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Know how To Divide Your Parents’ Property When There’s No Last Will And Testament

Every parent’s dream is to give their kids a wonderful life. They work hard as much as possible to have something to give their children when they die. But, are all parents aware of having a lawyer and making a last will and testament for their inheritors? What will happen if they fail to put on paper what their kids will inherit?
Here enters the estate that will give the designated fortune to its rightful heirs. They can be assured that their chosen inheritors will receive what is for them through legitime, the legal right share of the decedent’s inheritor reserved by the law.

In the Philippines, there is a specific law that an attorney can use to give the rightful owner of their inheritance legally. Article 887 of the Civil Code of the Philippines creates a list of compulsory heirs that is divided into three categories.

· Primary – Inheritance will go to legitimate children and/or descendants

· Secondary – Inheritance will go to legitimate parents and/or ascendants. In case there are illegitimate parents, they will only get their inheritance in default of the primary inheritors.

· Concurring – Inheritance will go to surviving spouse, illegitimate children, and/or descendants.

With the exception of any restrictions, legal or not, the Civil Code of the Philippines implements the division of the estate in the following ways:
To compute, a lawyer should find the value of half of the deceased person’s estate. About ½ of the estate is the free portion mandated by law. The other ½, or also known as the hereditary estate, will be divided to the inheritors.

· If the deceased person only has one legitimate child, he/she should get the ½ of the hereditary estate. If there are two or more legitimate children, the ½ of the hereditary estate should be equally divided among them.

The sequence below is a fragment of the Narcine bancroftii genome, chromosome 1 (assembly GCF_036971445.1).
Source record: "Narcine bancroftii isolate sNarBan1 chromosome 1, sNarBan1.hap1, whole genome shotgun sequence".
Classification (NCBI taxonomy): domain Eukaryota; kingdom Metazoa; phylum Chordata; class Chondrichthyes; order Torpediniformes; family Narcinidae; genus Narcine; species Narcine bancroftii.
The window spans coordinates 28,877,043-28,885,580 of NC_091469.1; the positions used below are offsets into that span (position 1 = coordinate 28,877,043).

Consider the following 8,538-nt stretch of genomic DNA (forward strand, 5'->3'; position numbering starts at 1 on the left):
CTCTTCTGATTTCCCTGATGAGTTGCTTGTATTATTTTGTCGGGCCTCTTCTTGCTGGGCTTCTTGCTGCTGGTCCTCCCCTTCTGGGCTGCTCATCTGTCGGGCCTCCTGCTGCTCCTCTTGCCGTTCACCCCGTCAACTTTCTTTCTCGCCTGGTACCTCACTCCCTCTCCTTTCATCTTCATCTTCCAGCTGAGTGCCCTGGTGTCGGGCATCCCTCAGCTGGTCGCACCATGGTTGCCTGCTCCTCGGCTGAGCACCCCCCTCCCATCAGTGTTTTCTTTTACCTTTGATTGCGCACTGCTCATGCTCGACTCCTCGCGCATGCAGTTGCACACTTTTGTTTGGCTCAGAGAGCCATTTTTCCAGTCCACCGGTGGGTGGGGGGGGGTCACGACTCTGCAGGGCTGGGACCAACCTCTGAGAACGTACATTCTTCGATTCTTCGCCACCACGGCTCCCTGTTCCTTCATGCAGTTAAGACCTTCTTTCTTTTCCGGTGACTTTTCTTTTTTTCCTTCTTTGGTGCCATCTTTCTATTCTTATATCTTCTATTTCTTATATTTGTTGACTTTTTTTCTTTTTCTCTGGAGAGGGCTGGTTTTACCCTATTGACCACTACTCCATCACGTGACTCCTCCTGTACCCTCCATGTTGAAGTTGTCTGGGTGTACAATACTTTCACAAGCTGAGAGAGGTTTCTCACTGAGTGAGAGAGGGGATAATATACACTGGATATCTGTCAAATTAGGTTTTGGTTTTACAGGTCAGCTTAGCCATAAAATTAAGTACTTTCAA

· The deceased person’s surviving spouse should get the ¼ of the hereditary estate – that is, if there is only one legitimate child. If there are two or more legitimate children, he/she should get a portion equal to the legitime of each child. The lawyer should know that the surviving spouse’s legitime will be taken from the free portion of the estate.

· The legitime of the deceased person’s illegitimate children will be taken from the free portion of the estate. However, this should not exceed the free portion. The Family Code of the Philippines noted that the legitime of each illegitimate child is ½ that of a legitimate child.

· If the deceased person has no legitimate children or descendants, the attorney should give the legitimate parents or ascendants their legitime that is equal to ½ of the hereditary estate.

· For the free portion, it can be freely given to the illegitimate children and surviving spouse, but it is subjective to their rights. This part of the deceased person’s estate can be given to any person or group of persons that can succeed under the Civil Code – even if that person is already the compulsory heir with the right legitime.

According to Attorney Easter Norie Talio from the Public Attorney’s Office (PAO) in Pagadian City, dividing a deceased person’s estate is a complicated matter, which could be discussed in a five-unit course in a law school. It is important for the inheritors to consult an expert about the legal issues in case there is no last will and testament made.

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